Surveillance police face being named




By Mark Huband, Security Correspondent

Financial Times, 10 September 2003

Police forces that fail to abide by legal procedures during secret surveillance of suspected criminals may be named by the authorities, it was announced yesterday.

About 2,500 warrants authorising police to break into buildings were issued in 2002, a slight fall on the previous two years. But the watchdog responsible for making sure police stay within the law has said some are still breaking the rules.

Sir Andrew Leggatt, the chief surveillance commissioner, issued a report on “intrusive surveillance” which warned that bad practices had not been stamped out yet.

He wrote that “good practices are now far commoner than bad”, but that “it may also be necessary to name [police forces] that remain notable for their bad practices”.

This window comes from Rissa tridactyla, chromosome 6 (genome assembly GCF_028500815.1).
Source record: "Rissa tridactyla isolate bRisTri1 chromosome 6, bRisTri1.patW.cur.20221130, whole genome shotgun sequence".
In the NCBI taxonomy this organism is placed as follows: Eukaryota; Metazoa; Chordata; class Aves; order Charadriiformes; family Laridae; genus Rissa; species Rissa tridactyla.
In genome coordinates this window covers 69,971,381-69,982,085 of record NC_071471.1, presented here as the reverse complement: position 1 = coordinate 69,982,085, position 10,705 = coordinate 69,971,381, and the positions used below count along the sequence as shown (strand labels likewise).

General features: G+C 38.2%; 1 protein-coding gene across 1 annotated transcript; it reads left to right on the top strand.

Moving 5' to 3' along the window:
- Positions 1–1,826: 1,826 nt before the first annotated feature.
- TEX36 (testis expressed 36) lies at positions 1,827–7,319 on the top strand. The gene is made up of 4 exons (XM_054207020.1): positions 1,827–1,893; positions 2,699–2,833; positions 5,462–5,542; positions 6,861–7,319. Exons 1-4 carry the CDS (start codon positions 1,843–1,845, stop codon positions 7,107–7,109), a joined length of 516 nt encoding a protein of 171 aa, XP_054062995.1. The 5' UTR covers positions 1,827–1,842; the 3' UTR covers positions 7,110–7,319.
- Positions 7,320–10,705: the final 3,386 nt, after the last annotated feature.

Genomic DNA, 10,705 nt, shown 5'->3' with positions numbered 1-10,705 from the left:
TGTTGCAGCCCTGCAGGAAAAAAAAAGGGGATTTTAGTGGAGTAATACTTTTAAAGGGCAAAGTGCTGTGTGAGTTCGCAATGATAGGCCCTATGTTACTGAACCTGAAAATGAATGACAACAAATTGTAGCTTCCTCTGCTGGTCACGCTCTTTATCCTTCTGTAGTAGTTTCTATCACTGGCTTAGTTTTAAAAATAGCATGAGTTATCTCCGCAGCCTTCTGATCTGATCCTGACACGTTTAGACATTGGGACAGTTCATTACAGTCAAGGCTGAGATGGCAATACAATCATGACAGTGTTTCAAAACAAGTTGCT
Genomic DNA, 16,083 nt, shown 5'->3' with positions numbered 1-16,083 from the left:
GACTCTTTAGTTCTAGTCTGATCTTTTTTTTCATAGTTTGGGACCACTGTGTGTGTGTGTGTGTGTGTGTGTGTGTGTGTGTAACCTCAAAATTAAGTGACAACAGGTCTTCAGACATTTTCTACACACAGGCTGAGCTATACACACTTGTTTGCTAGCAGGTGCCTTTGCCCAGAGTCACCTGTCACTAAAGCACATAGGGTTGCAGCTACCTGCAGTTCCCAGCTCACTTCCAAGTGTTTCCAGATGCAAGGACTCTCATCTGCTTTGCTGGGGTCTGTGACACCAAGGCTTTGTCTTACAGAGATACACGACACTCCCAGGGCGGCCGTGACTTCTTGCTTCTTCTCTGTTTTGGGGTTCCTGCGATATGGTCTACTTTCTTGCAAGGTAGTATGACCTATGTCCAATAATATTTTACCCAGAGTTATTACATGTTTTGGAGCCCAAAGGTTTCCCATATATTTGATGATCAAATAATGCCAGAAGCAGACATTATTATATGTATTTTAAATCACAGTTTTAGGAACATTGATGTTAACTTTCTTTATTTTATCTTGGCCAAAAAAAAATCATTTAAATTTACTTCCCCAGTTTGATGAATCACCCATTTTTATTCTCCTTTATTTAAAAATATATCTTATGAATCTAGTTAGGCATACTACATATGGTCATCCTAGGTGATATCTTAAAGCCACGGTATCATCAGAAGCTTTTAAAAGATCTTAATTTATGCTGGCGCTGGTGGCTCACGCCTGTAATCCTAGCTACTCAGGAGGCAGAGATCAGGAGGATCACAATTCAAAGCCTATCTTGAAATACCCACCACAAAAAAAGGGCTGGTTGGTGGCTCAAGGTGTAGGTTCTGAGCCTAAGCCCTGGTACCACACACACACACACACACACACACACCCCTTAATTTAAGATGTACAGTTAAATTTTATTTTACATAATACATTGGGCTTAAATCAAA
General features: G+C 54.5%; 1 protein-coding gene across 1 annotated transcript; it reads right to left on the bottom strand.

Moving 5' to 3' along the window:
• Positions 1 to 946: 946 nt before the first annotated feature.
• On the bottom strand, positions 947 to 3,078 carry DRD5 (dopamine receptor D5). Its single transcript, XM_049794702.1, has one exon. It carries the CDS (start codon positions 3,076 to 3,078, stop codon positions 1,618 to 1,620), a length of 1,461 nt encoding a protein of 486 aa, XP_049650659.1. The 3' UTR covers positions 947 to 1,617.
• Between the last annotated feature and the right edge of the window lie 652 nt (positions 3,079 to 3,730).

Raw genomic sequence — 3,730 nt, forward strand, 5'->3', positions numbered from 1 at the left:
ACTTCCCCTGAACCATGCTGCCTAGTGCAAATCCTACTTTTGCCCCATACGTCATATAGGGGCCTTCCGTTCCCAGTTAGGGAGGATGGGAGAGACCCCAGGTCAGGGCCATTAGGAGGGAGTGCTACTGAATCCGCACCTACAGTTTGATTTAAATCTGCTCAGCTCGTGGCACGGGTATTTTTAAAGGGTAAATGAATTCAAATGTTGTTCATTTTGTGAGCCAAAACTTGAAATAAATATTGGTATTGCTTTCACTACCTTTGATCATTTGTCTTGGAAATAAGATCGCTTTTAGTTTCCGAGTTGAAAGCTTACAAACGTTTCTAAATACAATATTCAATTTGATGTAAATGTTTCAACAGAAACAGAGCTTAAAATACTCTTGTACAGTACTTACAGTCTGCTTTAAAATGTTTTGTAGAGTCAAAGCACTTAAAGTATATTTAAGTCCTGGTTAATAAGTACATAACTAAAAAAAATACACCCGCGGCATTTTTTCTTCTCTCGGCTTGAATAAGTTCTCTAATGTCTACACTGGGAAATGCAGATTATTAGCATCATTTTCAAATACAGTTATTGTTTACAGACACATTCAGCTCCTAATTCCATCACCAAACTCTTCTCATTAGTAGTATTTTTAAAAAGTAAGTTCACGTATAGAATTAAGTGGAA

These ranged from “inadequate applications and authorisations” for intrusion into a property to ignorance of the laws governing police powers of intrusion.

The report also assessed how local authorities performed in accordance with the Regulation of Investigatory Powers Act (Ripa), which gives them the power to investigate fraud and other financial crimes. The commission was particularly critical of several local authorities in Wales.

“A central grip was lacking in several authorities, and one did not address its Ripa responsibilities until faced with an inspection,” the report said. “Overall, policies, procedures and training attracted more criticism than praise.”

The report said the most widely used of police powers was that of breaking into property, with drugs-related investigations dominating the statistics. It added that there had been a fall in “urgent intrusions” which do not need a senior officer’s approval, but this was due to a better understanding of the Ripa legislation.


© Copyright The Financial Times Ltd 2008.